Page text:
To win the Singapore Cricket Association's (SCA) Division One league is a tall order.
To claim its Division One, Two and Three titles in the same season is a phenomenal feat. Singapore Indian Association's (IA) Eagles, Hawks and Falcons teams did just that in the 2014-2015 campaign, a first for a cricketing outfit in Singapore since the SCA league took shape 50 years ago.
To cap it, their players garnered eight of the nine individual honours in the three divisions at the SCA Awards Night on June 14.
To observers of Singapore cricket, this has come as a surprise, for IA's top teams had been virtually fighting for survival since they last won the Division One title in 2005. On a couple of occasions, the Eagles were even involved in relegation playoffs to just remain in Division One.
"The results were telling. There was a lack of discipline, attempts at strategies were amateurish, players' availability was always in doubt and overall there was a lack of focus," admitted IA's vice-president V.P. Jothi. "IA's cricket was in free fall and to right the trend, the management decided that a concerted effort should be put into the association's core sport which enjoyed its glory days in the '60s and '70s."
Football is now played only socially at IA's ground on Balestier Road. And field hockey has become extinct there after the sport switched to artificial turf. To keep its cricket flag flying high, Jothi and former Singapore national team player C. Nantha Kumar embarked on an ambitious plan to woo young, quality players, instil order, determination and teamwork and drive the players to play competitively and aggressively.
"It worked brilliantly," pointed out captain of the Falcons George Dantas, who has been an IA player since 1999. "The players no longer treated the league as a fun event. They realised that they had the support of the IA management and would be rewarded if they performed well."
The management's cause was aided to a big extent by the dissolution of the Lanka Lions team, unprecedented six-time consecutive winners of Division One in the preceding years.
Jothi and Co were able to poach the likes of seasoned campaigners Chetan Suryawanshi and Chaminda Ruwan and young upstart Karthick Subramanian. Moreover, they roped in raw talents like Surendran Chandramohan, who had begun to make a mark in Division Four with his big hitting for Jelutong Cricket Club, and beefed up the squads with promising members of its academy.
"Young players were motivated to join IA because it is a big club," said Subramanian, who bagged SCA's best batsman and all-rounder awards for Division Two by scoring 662 runs (average 94.57) in 12 matches and taking 25 wickets (average 12.1). "They knew that if they performed consistently well they could rise up the ranks and get noticed by the national team selectors."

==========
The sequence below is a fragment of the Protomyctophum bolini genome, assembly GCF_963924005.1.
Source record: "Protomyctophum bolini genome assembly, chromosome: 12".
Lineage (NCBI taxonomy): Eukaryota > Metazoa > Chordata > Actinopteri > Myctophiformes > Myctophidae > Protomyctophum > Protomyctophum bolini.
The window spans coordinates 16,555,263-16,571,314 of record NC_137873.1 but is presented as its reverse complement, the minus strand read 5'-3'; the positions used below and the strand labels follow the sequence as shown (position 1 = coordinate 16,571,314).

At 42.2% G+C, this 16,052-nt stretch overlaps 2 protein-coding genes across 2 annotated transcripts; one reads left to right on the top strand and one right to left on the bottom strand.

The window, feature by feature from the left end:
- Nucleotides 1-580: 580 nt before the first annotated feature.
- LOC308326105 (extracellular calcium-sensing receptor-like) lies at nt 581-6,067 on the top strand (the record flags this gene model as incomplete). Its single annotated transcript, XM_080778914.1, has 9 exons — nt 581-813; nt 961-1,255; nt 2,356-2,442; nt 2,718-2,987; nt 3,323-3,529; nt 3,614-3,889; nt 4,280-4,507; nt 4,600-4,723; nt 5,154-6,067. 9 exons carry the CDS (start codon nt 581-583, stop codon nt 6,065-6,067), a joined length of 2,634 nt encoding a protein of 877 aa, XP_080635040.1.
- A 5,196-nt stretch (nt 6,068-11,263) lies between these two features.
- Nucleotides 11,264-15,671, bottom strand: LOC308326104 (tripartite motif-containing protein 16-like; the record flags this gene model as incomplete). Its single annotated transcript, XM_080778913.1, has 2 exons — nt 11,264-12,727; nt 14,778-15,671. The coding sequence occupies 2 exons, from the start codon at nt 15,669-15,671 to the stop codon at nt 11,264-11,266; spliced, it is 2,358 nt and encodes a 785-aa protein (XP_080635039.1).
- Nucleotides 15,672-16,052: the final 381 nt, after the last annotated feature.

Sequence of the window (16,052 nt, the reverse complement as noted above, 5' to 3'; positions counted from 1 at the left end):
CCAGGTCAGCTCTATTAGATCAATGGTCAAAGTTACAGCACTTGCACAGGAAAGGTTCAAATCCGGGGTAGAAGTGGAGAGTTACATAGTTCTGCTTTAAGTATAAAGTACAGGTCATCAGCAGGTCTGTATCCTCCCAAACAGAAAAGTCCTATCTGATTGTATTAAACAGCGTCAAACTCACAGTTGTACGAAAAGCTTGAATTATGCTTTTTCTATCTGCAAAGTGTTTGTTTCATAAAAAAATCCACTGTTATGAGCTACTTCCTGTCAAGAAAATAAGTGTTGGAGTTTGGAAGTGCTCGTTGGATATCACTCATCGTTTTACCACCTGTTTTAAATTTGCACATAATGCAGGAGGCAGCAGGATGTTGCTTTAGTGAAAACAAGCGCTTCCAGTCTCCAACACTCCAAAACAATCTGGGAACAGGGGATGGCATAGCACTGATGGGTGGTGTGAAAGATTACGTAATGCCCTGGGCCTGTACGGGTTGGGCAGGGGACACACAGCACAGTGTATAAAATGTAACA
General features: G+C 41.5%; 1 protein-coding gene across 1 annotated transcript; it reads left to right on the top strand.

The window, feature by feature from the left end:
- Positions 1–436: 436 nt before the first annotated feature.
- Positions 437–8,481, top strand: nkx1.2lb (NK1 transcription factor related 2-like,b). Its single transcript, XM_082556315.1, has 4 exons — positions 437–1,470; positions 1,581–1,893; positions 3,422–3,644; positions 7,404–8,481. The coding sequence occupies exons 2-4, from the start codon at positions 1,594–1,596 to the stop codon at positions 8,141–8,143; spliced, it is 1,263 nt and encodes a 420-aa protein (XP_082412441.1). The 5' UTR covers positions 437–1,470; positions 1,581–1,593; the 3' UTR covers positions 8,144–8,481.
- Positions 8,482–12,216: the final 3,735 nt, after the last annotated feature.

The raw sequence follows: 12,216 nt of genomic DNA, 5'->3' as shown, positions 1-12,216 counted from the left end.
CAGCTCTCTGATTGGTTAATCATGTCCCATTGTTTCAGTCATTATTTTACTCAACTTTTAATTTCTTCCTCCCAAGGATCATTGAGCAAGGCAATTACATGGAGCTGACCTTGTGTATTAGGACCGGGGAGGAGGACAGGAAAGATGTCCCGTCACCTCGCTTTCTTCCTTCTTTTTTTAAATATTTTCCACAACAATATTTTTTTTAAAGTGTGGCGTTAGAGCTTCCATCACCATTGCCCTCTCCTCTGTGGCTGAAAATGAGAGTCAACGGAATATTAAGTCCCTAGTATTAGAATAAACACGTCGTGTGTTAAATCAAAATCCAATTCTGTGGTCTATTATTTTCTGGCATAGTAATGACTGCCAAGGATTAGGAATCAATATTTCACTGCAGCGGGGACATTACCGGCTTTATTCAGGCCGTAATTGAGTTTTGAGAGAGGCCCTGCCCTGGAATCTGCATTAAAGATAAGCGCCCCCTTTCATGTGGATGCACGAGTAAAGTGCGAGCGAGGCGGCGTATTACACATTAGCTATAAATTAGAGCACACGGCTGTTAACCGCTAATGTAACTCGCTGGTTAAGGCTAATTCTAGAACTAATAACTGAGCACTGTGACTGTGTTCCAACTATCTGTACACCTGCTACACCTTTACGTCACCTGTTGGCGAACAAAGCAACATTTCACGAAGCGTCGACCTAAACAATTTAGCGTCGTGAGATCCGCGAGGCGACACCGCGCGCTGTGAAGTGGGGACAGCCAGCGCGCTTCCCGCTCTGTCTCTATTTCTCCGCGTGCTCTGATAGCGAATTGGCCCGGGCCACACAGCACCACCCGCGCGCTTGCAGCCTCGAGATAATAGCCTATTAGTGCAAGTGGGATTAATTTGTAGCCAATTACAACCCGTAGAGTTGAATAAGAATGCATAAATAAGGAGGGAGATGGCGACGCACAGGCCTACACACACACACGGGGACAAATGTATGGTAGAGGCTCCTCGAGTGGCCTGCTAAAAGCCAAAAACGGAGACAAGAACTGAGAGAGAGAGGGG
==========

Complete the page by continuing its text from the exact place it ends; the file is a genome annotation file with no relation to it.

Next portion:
Merit and motivation were key to IA's success. The management could pick from only a pool of 35 players, all employed and students, since the SCA's nine divisions involve around 110 teams who vie among themselves for all the good ones.
Making the available players concentrate and perform to high standards on a regular basis required net practice, warm-up games, a proper kit and the booster that they could play in the top division on performance alone regardless of age or stature.
"The Eagles clicked because the players, including three from the Malaysian national team, jelled quickly, showed splendid teamwork and performed well when they had to," said captain Suryawanshi. "We lost one match against Ceylon Sports Club (CSC). But the rest of the campaign was a cruise as we won the Division One title by a margin of 29 points from second-placed CSC."
Similarly, the Hawks won Division Two by a margin of 33 points.
The Falcons encountered a tougher test in Division Three, finally emerging winners by eight points over second-placed Thanjai CC. "The teams did very well because members of the management were present at all our matches, home and away, to guide us," said Chandramohan, who was the outstanding batsman and all-rounder in Division Three with a century and three fifties to his name.
"Usually a cricketer has to spend about $1,000 a year from his pocket to play in the league. IA charges us only $360 a year, while a student-player needs to pay only $145. Nets are free, we get to practise in the night, and we get proper attire. Such facilities are not offered by any other club."
IA's return to prominence and its efforts to streamline its cricketing operations have been lauded by the cricketing fraternity too. "IA's dominance of the league is by reason of their resolve to build strong teams and spread their talent across the top divisions.
Their reserve players are as good as the ones they replace," said SCA's deputy president Mahmood Gaznavi. Added president of the Lanka Lions Sanjaya de Silva: "IA deserve to be winners because they put in a lot of effort.Their will to excel has raised the standards and is good for the future of Singapore cricket."
The association's achievement on the field is cause for celebration, but its management does not plan to rest on its laurels. "We plan to sustain our winning run," said Jothi. "We are constantly looking to refine our formula and get the best talent as otherwise it becomes a weekend tamasha. We are not treating it as a one-time achievement. But we know that even winning two titles in a season from now on would be an achievement."
The Eagles, unless they falter badly in their last match, are already assured of the title in the new season, while the Hawks have won three of their four matches to date. Only the Falcons have had a relatively poor start: losing three of their six matches. email@example.com
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